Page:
Over the weekend, reports emerged that a number of celebrities had their iCloud accounts compromised by unknown hackers, and personal photos leaked onto the internet. Apple says it is "actively investigating" the situation.
The exact details of the hack are unknown, but some security researchers believe Apple left iCloud vulnerable to a brute force password hacking attempt. Basically, hackers could use a piece of software to try every possible password combination over and over, making it just a matter of time before targeted accounts with short and weak passwords could be compromised.
Update: Apple has issued a statement acknowledging the breach and blaming it on a "very targeted attack on user names, passwords, and security questions" of certain high-profile iCloud users. The statement does not contain any details about what exactly occurred nor if any changes have been made on Apple's end to prevent similar breaches in the future.
TechRepublic has reached out to Apple for clarification on these points.
It is possible and even likely that this was largely a straight phishing attack where users were specifically targeted, with personal information used to reset passwords via "security questions." It is unclear if any brute force attacks were used at all.
However, Apple does offer a service called two-factor authentication. It's a common way to secure online accounts used by many companies, including Google, Dropbox, and Twitter.
It works by requiring a secondary passcode when logging into a new or unknown device. In the past, corporations could use a device like an RSA SecurID key fob to generate a secure code to go along with a password. Even if the password or the key fob were compromised somehow, it would be impossible for a hacker to compromise an account without both devices. In practice, this makes a remote hack nearly impossible.
These days, key code generators are being built into smartphone apps or work via SMS codes. For example, Google offers a special authenticator app for both the iPhone and Android smartphones that can be used both with Google's own services and third-party services like Wordpress.
Apple's two-step authentication service protects users by requiring a special secondary code that's sent to previously authenticated devices like iPhones and iPads. When you attempt to sign into Apple services on a device for the first time — say, when you purchase a new iPad — Apple will send a special four-digit code to your existing device that needs to be entered alongside your password.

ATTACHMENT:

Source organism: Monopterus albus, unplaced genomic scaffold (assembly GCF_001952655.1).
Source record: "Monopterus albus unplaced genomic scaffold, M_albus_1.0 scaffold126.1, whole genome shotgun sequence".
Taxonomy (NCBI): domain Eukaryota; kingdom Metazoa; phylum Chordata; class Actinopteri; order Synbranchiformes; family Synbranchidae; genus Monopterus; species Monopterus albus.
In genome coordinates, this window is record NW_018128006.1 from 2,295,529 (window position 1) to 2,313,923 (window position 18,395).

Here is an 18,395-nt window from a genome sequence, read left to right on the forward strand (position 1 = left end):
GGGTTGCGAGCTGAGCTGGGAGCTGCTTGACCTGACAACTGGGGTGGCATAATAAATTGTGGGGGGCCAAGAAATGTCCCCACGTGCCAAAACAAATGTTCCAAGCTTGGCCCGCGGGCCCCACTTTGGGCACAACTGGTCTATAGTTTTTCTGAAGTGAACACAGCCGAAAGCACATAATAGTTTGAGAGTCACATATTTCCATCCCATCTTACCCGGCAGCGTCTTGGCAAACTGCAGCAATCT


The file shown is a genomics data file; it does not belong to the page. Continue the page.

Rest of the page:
Though Apple doesn't promote its two-step verification system very much — that may change following this weekend — once two-step authentication is activated, it will be required for login in any of these situations:
- When signing into appleid.apple.com to manage an Apple ID or iCloud account
- When making an iTunes, App Store, or iBooks Store purchase from a new device
- When getting Apple ID-related support from Apple
Apple uses both a proprietary code system that sends a pop-up to your iPhone or iPad device (Figure A) and an SMS-based system that can send codes to a pre-registered cell phone. There's also a secure recovery code that allows access if you lose or otherwise don't have access to all your other registered devices. This one-use recovery code should be kept in a secure location like a safety deposit box for emergency access to your accounts.
Verification code on an Apple device.
Two-step verification is easy to use and should be activated on every iCloud account, plus every other service that allows two-step authentication, including Twitter, Dropbox, Google, and more.
Here's how to set up two-step authentication on your Apple ID or iCloud account:
- Go to appleid.apple.com and log in with your Apple ID credentials (this is the same email address and password that you use to make purchases on the App Store)
- Select "Password and Security" on the left side
- Select "Get Started" under Two-Step Verification
Apple will then walk you through setting up the service, including verifying trusted devices like iPhones and iPads, as well as SMS-based services for backup verification. You will also get a 14-character Recovery Key that should be kept in a safe and secure location.
Users will need two of the following three things to log into their account — having only one could result in permanent lockout from your account:
- Your password
- A trusted device
- The recovery key
If you forget your password, you'll need a trusted device and your recovery key to reset it.
Though we don't know the exact details of the hack that compromised celebrity iCloud accounts and their personal privacy, it's likely that if two-step verification had been activated on their accounts, their data may not have been accessed by unauthorized users.
Do you use two-step verification with your accounts? Why or why not? Let us know in the comments below.
Updated 3:25 p.m. Sept. 2 with Apple's comment about the attack.
Jordan Golson is an Apple Columnist for TechRepublic. He also writes about technology and automobiles for WIRED and MacRumors. He has worked for Apple Retail twice and has been writing about technology since 2007.